Urolithiasis is the formation of stones (or calculi) within the urinary system. Such ‘stones’ may result in urethral or ureteral obstruction. Most uroliths found in goats are composed of magnesium ammonium phospate or calcium magnesium phosphate and, while the chemistry of urolith formation is not fully understood, high concentrate diets, inadequate water intake and alkaline urine are all thought to be conducive to their development. Urolithiasis is normally only a problem in castrate males and Angora goats appear to be particularly susceptible.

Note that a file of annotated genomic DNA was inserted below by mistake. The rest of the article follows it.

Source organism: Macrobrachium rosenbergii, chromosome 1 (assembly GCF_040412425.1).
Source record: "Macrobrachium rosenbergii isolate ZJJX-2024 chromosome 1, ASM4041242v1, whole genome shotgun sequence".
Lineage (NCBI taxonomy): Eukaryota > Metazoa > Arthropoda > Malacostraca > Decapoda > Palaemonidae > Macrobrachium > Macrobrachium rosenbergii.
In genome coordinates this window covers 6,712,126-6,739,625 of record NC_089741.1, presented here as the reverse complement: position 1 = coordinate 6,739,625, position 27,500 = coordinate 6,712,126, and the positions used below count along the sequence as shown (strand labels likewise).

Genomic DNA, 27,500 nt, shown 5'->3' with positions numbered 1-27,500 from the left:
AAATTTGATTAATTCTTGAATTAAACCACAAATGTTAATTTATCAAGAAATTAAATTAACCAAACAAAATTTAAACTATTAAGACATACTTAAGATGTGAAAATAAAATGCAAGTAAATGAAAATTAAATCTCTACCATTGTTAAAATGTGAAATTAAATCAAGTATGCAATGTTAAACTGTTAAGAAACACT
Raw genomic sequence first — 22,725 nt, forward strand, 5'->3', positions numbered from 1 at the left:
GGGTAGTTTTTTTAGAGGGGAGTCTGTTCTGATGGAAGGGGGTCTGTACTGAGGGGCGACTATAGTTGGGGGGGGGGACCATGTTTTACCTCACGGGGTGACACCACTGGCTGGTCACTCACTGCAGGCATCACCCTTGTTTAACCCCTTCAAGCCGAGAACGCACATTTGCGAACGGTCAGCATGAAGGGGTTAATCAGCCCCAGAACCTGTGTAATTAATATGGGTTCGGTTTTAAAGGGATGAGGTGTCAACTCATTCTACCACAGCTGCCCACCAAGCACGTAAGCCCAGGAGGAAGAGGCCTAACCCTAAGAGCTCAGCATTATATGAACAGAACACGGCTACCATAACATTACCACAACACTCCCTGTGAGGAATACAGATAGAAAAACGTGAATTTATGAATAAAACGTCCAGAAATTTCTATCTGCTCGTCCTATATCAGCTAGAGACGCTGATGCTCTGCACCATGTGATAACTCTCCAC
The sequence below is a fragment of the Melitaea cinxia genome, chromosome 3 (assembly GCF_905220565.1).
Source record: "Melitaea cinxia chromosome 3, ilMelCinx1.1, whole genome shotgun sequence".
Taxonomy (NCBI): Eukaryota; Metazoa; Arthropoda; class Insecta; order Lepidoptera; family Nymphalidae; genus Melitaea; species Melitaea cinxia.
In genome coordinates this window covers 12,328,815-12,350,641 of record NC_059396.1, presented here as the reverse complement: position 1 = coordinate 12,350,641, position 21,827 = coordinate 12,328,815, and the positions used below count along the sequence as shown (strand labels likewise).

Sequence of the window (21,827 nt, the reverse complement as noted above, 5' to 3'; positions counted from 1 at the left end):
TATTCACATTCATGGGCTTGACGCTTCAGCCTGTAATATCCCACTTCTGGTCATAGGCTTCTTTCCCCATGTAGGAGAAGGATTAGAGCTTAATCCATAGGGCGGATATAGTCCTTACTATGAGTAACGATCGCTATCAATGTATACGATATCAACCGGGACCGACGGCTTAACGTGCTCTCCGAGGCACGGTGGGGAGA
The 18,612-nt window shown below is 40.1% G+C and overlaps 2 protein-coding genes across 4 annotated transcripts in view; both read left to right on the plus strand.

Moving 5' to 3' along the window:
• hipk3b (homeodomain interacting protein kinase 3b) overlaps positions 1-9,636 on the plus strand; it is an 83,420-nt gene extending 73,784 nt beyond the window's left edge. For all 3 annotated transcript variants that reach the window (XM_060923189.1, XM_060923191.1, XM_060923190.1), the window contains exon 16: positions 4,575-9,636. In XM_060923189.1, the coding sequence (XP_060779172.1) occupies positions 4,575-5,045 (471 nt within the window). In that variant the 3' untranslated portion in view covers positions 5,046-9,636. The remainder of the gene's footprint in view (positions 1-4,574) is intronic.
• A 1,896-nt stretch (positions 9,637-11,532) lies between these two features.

It has been reported (Bell, 1959) that goats are sensitive to ‘sweet’ and ‘sour’ tastes and that their consumption of flavoured water is higher than that of plain water. This trial investigated the effects of water additives on water consumption, and on urine production and composition, to determine whether such additives might offer a means of reducing some of the factors predisposing towards urolithiasis.